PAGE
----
12Dec2017Headlines:

Vessel Bunkering: Refueling Ships

Vessel Bunkering

Vessel Bunkering

In simple words Vessel bunkering means refueling of a ship, aero-plane or any huge equipment that would require refueling.

Of course there are two things to be noted, firstly being a marine site we would be mainly concerned about bunkering in context of ships and marine vessels. Secondly bunkering also refers to loading other items like lubricating oil etc but we will mainly focus on fuel.

Unlike the simple procedure that we under go on a daily basis at our refueling station, vessel bunkering is a much more complicated procedure due to the large amount of fuel, lubricants and large size of equipment that are required to bunker vessels. As easy as it may seem, on board huge vessels this procedure it taken very seriously to avoid any accidents that could spell disaster.

There are strict procedures and protocols that are in place before the operation begins, and during the bunkering process, to prevent pollution, maintain safety of personnel as well as the vessel it self. The procedure of vessel bunkering is usually broken down in to four main areas

  1. Pre-delivery procedure
  2. Wastage due to spillage procedure
  3. Safety precautions in place
  4. Sampling of bunkered fuel.

Procedure of Vessel Bunkering:

Pre Delivery:

This is the first process conducted to estimate the required fuel, quality and type of fuel and lubricants. This is done in advance and details collected are sent to the refueling hub in order for them to keep fuel matching the vessels specifications ready. It also helps to save time at the fueling port since bunker ports charge vessels high rates for using there facilities as a revenue source.

Spillage prevention:

In this procedure measure are taken to avoid spillage of fuel during the bunkering process that can lead to accidents occurring or pollution of the harbors, ports or surrounding areas that bunkering is taking place.

Vessel Bunkering

Vessel Bunkering

Safety precautions:

As at any refueling station safety is the first priority. Mostly done to avoid fire, in vessel bunkering there is a protocol that is to be followed strictly.

This part of the procedure is the longest and last through out the bunkering process. Personnel are posted at different positions like the fuel tank to keep checking the fuel level, inlet valve incase of emergency shutoff and other designated areas of the vessel.

All over flow and breather pipes are cocked to prevent spillage, oil absorbent is kept at designated places in case of any oil spill, foam fire extinguishers also to be checked and places at these points, smoking, welding or any work that requires heat or flame to be stopped, keep checking oil levels during bunkering process, stop pumping fuels a few minutes before tanks fill to let fuel in pipe drain and also to avoid sudden high pressure after valve is closed that could cause the pipe to burst.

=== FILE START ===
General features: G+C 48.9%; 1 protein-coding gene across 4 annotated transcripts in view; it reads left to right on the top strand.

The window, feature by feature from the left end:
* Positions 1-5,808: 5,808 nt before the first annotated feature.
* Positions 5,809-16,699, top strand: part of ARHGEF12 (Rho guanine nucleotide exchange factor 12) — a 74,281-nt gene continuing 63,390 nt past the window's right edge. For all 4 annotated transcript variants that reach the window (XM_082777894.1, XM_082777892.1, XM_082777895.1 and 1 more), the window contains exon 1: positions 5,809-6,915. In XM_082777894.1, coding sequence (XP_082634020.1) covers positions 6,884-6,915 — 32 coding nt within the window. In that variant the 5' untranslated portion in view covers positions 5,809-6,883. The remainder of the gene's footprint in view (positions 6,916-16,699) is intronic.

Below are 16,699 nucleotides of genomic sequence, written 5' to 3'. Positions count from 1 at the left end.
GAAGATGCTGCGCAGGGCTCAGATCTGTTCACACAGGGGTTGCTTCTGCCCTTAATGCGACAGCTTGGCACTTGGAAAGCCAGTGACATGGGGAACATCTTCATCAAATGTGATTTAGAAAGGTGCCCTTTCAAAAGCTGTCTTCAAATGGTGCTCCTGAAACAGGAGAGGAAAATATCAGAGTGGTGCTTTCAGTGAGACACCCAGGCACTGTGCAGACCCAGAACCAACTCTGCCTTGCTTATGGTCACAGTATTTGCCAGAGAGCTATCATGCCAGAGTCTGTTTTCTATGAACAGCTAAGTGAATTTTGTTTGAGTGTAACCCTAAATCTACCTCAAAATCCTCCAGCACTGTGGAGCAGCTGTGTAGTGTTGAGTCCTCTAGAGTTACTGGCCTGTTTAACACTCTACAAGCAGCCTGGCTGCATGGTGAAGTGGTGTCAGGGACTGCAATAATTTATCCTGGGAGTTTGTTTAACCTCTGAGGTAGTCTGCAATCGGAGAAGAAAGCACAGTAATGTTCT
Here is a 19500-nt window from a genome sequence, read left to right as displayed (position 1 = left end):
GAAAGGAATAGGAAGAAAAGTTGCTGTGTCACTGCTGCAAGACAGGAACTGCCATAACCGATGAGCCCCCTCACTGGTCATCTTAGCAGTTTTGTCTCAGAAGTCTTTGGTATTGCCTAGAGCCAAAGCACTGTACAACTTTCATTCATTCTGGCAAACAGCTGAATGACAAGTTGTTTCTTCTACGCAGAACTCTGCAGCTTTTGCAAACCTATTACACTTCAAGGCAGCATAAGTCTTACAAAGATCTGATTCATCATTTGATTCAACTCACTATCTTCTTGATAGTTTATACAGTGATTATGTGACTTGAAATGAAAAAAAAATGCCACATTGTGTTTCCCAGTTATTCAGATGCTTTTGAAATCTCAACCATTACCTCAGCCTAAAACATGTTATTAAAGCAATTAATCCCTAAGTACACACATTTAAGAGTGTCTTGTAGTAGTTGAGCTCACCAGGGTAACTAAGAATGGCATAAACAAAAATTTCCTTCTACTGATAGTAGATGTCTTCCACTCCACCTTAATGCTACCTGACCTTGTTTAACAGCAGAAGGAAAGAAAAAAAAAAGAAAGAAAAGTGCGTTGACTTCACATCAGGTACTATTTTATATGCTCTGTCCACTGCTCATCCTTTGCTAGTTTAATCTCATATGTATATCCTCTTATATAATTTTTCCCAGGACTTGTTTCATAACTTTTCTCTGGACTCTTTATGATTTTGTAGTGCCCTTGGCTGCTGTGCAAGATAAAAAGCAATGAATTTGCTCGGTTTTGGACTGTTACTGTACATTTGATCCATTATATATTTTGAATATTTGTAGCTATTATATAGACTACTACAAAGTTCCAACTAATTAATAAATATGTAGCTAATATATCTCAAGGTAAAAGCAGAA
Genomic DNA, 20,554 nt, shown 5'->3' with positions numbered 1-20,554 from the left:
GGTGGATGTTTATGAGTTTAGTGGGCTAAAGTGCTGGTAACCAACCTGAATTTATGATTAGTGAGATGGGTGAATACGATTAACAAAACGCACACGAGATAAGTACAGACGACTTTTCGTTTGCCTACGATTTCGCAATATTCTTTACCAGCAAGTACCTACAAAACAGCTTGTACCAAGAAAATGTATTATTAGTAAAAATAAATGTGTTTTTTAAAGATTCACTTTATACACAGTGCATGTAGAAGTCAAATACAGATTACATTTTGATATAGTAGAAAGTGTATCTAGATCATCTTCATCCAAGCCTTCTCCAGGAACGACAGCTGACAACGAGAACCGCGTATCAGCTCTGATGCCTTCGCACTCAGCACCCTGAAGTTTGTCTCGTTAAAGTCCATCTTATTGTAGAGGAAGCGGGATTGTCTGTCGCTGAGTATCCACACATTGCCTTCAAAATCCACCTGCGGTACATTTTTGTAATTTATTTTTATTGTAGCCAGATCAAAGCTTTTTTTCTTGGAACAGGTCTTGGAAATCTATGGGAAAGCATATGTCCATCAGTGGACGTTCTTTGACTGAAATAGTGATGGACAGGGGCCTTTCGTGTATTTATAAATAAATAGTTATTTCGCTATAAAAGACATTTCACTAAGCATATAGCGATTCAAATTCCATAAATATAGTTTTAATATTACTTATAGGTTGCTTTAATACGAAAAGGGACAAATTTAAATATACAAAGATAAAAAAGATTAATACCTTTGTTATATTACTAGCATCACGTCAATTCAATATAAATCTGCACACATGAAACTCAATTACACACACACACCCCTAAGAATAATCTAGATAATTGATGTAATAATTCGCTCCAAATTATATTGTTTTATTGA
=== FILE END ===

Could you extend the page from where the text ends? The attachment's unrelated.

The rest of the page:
If possible take slightly less fuel than tank capacity to avoid spillage occurring. Last but not least register the amount of fuel on the ship on the fuel logbook.

Sampling of bunkered fuel:

This is to be done before, during and after the bunkering process to confirm that the fuel specifications are correct for the vessel, since wrong fuel could spell disaster for the ship and its crew while sailing in the open seas. Fuel that is wrongly specified to a ship can cause the engine to over heat in turn coursing fire within the ship while at sea, it may also have other effects like thickens when the ship sail to colder regions of the globe like Antarctica or frozen oceans thus stalling the ships operations.

Excessive expansion due to heating could also cause spillage resulting in marine pollution. After the bunkering process is complete, a delivery receipt should by issued to the vessel stating details of viscosity, density, water content, delivery temperature? This receipt should be stored safely as it may be used as a reference at a later stage.

References:

  • The Business of Shipping by Lane C Kendall, James J Buckley
  • Ship coal bunkering facilities by Joel S Greenberg, David. T. Parmer
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